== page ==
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Cell Death Differ. 2016 Dec;23(12):1973-1984. doi: 10.1038/cdd.2016.76. Epub 2016 Jul 22.

ASPP2 deficiency causes features of 1q41q42 microdeletion syndrome.

Author information

1
Ludwig Institute for Cancer Research, Nuffield Department of Clinical Medicine, University of Oxford, Oxford OX3 7DQ, UK.
2
Division of Cardiovascular Medicine, Radcliffe Department of Medicine, University of Oxford, Oxford OX3 7BN, UK.
3
Queen Elizabeth University Hospital Glasgow, Glasgow G51 4TF, UK.
4
Department of Pediatrics, Louisiana State University, New Orleans, LA 70118, USA.
5
Genetics Services, Children's Hospital New Orleans, New Orleans, LA 70118, USA.
6
Kaiser Permanente, San Francisco Medical Center, San Francisco, CA 94115, USA.
7
St Vincent Children's Hospital, Indianapolis, IN 46260, USA.
8
Departments of Pediatrics and Genetics, University of North Carolina, Chapel Hill, NC 27599, USA.
9
Children's Hospital of Philadelphia, Philadelphia, PA 19104, USA.
10
Seattle Children's Hospital, Seattle, WA 98105, USA.
11
Institute of Medical Genetics, Jeanne de Flandre Hospital, CHRU de Lille, Lille 59000, France.
12
CHU Lille, Clinique de Génétique, Lille F-59000, France.
13
Clinical Department of Pediatrics, Innsbruck Medical University, Innsbruck A-6020, Austria.
14
Division of Human Genetics, Department of Medical Genetics, Molecular and Clinical Pharmacology, Innsbruck Medical University, Innsbruck A-6020, Austria.
15
Department of Molecular and Human Genetics, Baylor College of Medicine, Houston, TX 77030, USA.
16
Sheffield Children's Hospital NHS Foundation Trust, Western Bank, Sheffield, S10 2TH, UK.
17
Institute for Medical Research, Kuala Lumpur, Jalan Pahang 50588, Malaysia.
18
Prince Court Medical Centre, Kuala Lumpur 50450, Malaysia.
19
Institute of Human Genetics, University Clinic Essen, Duisburg-Essen University, Essen 45122, Germany.
20
Institute of Human Genetics, University Clinic, Heinrich-Heine University, Düsseldorf 40225, Germany.
21
Department of Medical Genetics and Alberta Children's Hospital Research Institute, Cumming School of Medicine, University of Calgary, Calgary, Alberta, Canada T3B 6A8.
22
Department of Laboratory Medicine, Haeundae Paik Hospital, Inje University, Haeundae-gu, Busan, Korea.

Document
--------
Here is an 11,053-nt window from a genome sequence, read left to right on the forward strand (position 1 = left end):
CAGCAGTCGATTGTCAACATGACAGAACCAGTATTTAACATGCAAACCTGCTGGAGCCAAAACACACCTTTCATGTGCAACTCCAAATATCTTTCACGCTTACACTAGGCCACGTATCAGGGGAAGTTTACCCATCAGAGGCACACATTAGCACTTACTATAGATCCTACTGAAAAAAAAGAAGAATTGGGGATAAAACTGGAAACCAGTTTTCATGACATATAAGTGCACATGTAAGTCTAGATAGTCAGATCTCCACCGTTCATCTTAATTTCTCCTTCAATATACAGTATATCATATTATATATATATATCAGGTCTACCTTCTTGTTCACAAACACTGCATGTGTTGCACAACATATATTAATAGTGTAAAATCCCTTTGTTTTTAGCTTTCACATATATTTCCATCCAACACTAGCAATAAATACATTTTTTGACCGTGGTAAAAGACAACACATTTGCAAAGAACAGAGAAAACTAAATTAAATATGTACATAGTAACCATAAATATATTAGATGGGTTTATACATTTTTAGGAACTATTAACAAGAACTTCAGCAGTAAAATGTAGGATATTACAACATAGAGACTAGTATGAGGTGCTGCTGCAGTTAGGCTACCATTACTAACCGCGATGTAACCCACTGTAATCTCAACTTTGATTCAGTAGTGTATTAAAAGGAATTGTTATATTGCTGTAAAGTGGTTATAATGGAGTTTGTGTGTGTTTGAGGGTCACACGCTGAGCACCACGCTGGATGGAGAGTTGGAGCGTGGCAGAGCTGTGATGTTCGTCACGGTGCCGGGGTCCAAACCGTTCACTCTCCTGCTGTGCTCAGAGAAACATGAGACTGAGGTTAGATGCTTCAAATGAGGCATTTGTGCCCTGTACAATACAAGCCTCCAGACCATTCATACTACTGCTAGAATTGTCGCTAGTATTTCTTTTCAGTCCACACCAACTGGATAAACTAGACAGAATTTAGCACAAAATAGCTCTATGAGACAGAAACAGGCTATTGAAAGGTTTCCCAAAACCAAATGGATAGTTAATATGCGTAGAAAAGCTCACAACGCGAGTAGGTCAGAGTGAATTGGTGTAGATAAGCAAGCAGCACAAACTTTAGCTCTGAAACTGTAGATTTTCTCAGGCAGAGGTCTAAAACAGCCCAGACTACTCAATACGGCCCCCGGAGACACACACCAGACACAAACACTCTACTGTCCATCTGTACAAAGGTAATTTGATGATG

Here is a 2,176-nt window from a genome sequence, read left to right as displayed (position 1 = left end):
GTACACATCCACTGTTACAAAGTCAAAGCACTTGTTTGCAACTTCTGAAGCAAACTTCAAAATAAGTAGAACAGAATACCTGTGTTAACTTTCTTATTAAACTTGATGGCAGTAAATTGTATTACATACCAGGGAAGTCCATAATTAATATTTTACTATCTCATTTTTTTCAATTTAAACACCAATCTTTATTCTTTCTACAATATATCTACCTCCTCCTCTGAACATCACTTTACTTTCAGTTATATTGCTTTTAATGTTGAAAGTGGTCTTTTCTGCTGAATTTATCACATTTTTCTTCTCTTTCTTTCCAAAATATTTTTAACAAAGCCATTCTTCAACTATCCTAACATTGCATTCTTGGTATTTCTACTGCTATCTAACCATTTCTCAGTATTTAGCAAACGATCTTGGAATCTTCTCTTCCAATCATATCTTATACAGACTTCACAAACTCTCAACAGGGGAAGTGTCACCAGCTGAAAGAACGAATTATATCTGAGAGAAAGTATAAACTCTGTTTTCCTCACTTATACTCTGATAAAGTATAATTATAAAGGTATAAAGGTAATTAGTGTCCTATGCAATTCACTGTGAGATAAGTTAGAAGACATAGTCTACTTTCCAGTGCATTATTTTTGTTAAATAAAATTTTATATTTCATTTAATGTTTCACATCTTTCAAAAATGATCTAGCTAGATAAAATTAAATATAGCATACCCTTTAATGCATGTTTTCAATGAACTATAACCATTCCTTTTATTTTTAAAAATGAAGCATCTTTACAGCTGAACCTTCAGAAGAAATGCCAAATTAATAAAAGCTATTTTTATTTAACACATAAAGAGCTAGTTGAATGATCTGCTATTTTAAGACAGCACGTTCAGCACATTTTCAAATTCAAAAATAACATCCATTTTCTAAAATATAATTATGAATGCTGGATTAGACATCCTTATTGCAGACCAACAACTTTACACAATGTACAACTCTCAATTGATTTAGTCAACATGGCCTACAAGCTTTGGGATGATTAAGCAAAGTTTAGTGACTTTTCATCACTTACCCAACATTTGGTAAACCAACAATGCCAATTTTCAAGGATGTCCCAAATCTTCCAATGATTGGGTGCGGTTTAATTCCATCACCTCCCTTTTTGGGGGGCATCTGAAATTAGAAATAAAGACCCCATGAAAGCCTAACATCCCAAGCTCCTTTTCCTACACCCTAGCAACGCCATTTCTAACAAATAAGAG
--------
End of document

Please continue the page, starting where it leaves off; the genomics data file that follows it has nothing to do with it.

23
The Francis Crick Institute Mill Hill Laboratory, London NW7 1AA, UK.
24
Department of Neuroradiology, John Radcliffe Hospital, Oxford University Hospitals NHS Trust, Oxford OX3 9DU, UK.

Abstract

Chromosomal abnormalities are implicated in a substantial number of human developmental syndromes, but for many such disorders little is known about the causative genes. The recently described 1q41q42 microdeletion syndrome is characterized by characteristic dysmorphic features, intellectual disability and brain morphological abnormalities, but the precise genetic basis for these abnormalities remains unknown. Here, our detailed analysis of the genetic abnormalities of 1q41q42 microdeletion cases identified TP53BP2, which encodes apoptosis-stimulating protein of p53 2 (ASPP2), as a candidate gene for brain abnormalities. Consistent with this, Trp53bp2-deficient mice show dilation of lateral ventricles resembling the phenotype of 1q41q42 microdeletion patients. Trp53bp2 deficiency causes 100% neonatal lethality in the C57BL/6 background associated with a high incidence of neural tube defects and a range of developmental abnormalities such as congenital heart defects, coloboma, microphthalmia, urogenital and craniofacial abnormalities. Interestingly, abnormalities show a high degree of overlap with 1q41q42 microdeletion-associated abnormalities. These findings identify TP53BP2 as a strong candidate causative gene for central nervous system (CNS) defects in 1q41q42 microdeletion syndrome, and open new avenues for investigation of the mechanisms underlying CNS abnormalities.

PMID:
27447114
PMCID:
PMC5136487
DOI:
10.1038/cdd.2016.76
[Indexed for MEDLINE]
Free PMC Article

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